The Adventures of Mongy the Bay Frog
Chapter 2: In which we learn all about Mongy the Bay Frog's family
By Christa Maas
Mongy the Bay Frog and I were sitting at a stream in the rainforest. Well, to be exact, I was sitting with my feet inside the stream and Mongy was stuck to a leaf, hanging right over it. He does that a lot, so he can keep his body from drying out too much. I had noticed that Mongy was sad and I had waited for the right moment to ask him why.
"What's wrong, my friend? You have been so very quiet today."
Mongy looked down on me, sighed and said "Oh, nothing".
But I don't give up that easily: "Come on, little guy , we have known each other for some time now and I know something is bothering you! Please, tell me what it is."
Mongy the Bay Frog sighed another deep sigh and answered: "It's just that I don't remember."
I was puzzled: "You don't remember what, Mongy?"
"I don't remember where I came from and if I have a family. One day I opened my eyes and there I was. But I don't remember how."
Now I let out a sigh as well, only my sigh was a sigh of relief.
"My little green friend" I said, "let me tell you all I know about frogs and then maybe you will remember. First of all, you belong to a very large family called Amphibians. Amphibians are cold-blooded animals, which means they have the same temperature inside their bodies as they outside on their skin. Your family does not only include frogs, but you also have cousins like toads, salamanders, newts and caecilians.
You don't drink water, you absorb it through your skin. You can breathe through your lungs and your skin and you are slimy, because secretions ooze out of your skin to keep you moist and protect you from infection.
"I am not slimy!" protested Mongy.
" Hrrrm; as I was saying, Mongy, your cousins, the toads are dryer and warty looking and they spend much more time on land than you do. Also, most frogs have teeth on the upper jaw but none on the lower jaw while toads have none. But you both lay eggs in the water."
Mongy straightened up and listened intently, so I continued my explanation: "After mating, your mother laid eggs onto the inside of a leaf overhanging a stream or a pool of water, just like you are hanging there now, Mongy. Then, when the eggs matured, you fell into the water and started your larval stage".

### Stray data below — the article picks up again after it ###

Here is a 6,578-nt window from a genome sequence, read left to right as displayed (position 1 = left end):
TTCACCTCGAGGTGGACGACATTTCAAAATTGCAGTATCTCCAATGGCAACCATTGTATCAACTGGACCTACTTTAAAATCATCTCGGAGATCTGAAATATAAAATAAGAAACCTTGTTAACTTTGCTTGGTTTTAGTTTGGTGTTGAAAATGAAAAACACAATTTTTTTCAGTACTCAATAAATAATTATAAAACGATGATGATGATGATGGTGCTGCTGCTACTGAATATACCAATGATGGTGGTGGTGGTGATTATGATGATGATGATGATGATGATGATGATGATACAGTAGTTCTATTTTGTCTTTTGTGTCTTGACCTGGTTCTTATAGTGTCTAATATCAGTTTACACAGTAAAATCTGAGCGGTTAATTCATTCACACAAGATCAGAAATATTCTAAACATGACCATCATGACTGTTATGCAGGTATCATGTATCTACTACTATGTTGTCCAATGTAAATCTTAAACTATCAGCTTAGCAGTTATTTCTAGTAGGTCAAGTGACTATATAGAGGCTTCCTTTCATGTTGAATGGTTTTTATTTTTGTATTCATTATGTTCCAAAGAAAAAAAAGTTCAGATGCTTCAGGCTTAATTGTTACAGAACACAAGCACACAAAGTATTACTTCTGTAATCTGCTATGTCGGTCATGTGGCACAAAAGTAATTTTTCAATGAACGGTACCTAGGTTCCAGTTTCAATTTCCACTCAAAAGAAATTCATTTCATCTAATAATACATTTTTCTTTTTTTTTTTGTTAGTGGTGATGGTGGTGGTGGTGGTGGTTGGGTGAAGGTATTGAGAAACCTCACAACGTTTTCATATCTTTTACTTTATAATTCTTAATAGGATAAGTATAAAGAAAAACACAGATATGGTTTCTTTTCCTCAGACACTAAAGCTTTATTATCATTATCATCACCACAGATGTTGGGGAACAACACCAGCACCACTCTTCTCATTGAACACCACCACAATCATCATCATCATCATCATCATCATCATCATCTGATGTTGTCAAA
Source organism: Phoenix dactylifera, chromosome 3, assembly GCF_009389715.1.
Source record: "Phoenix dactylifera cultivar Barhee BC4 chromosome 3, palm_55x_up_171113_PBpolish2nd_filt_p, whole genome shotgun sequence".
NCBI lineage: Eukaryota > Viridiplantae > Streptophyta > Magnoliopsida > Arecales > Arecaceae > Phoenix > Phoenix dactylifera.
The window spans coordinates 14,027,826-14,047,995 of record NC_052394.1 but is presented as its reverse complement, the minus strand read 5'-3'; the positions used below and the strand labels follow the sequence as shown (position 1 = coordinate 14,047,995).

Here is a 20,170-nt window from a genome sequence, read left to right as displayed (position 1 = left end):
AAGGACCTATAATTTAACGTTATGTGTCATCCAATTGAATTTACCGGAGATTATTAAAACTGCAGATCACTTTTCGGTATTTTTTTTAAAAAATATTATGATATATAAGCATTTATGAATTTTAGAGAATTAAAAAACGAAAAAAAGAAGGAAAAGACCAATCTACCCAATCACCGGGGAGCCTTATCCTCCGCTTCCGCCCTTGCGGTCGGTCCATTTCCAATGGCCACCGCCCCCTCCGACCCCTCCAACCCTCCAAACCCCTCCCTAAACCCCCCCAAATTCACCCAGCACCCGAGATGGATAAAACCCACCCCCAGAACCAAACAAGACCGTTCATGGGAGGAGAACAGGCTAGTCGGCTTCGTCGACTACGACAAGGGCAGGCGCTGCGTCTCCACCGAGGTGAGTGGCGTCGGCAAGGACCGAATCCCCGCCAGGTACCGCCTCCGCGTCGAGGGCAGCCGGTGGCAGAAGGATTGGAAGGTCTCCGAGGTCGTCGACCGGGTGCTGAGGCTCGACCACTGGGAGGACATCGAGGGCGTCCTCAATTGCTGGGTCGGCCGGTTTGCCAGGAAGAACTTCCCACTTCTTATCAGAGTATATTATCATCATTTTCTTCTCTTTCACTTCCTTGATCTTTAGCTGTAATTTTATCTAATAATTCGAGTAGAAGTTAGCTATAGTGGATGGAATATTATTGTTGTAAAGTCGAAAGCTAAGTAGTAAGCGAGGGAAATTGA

"What's a larval stage?" asked Mongy.
"That's what we commonly call a tadpole. Look down into the water, and you will see them swimming. They have little oval bodies with the long tales. The larval stage lasts a few months and then you enter a short metamorphic period. It means that you change from a tadpole to a real frog. Frogs live for five or ten years, but some frogs can live more than thirty years".
"Hmmm, does that mean, we frogs never know our mothers?" wondered Mongy.
"No, Mongy, there are a few frog species that give birth to living young, too. Actually, there are a lot of really cool frogs in this world. Strawberry Poison Dart Frogs for example avoid laying their eggs in ponds and streams. They let the eggs develop on land and when the tadpoles hatch; their mother carries them on her back to the water-filled bromeliads in the trees. Bromeliads are plants that belong to the orchid family and they collect water between their leaves. Here the little tadpoles can grow up without having to worry about predators and their mother feeds tem with unfertilized eggs.
"What's a predator, Christa?"
"Well, every species on the planet has natural enemies. You have to watch out not to be eaten by your natural enemies, like fish, birds, turtles, snakes and land animals like foxes, bats, and birds.
But you also have to watch out for humans. They don't understand that more than 75 % of all tad and frog species in the world live in tropical rainforests, and if they destroy the forest and pollute the water, frogs and other amphibians die. Environmentalists are trying very hard to save Amphibians. There are more than 6000 different species and already 2000 are in danger of being extinct, and still scientists discover new species every year!"
Mongy looked at me with his big red eyes wide open "Oh, Christa that is soooo scary!" he said.
"Yes Mongy, it is. But if people learn more about their environment, they start protecting it, so the best thing for us to do is to teach them. You know, frogs are very useful to humans, too. They eat a lot of insects, and some of these insects can be harmful to humans. And in the early 1990s, Abbott laboratory started working with poison arrow frogs. Poison arrow frogs are small, colorful frogs found in the tropical rain forests of Central and South America. They have really brilliant colors and their skin has a substance called "alkaloid" that is poisonous. In Columbia there is a golden poison frog called "Phyllobates terribillis" that can kill you if you hold him in your hand. But Abbot Laboratory discovered that the alkaloid can become a powerful painkiller, not poisonous and much safer than the one used now, which makes people addicted, sick and sleepy."
With that, Mongy leaped up and started to hop around as if he were doing a real Indian dance and kept on chanting: "I am an Amphibian, tralala. I have a family, and my family is really, really cool tralala. I am a VIF, tralala.
"Mongy, what's a VIF?" I asked him.
"A VIF is a VERY IMPORANT FROG of course!" laughed Mongy.
And you know what, kids? I think he is right!
More super interesting stuff about frogs and amphibians:
Chapter 3: Mongy the Bay Frog's meets Ringo the orangutan
The Adventures of Mongy the Frog
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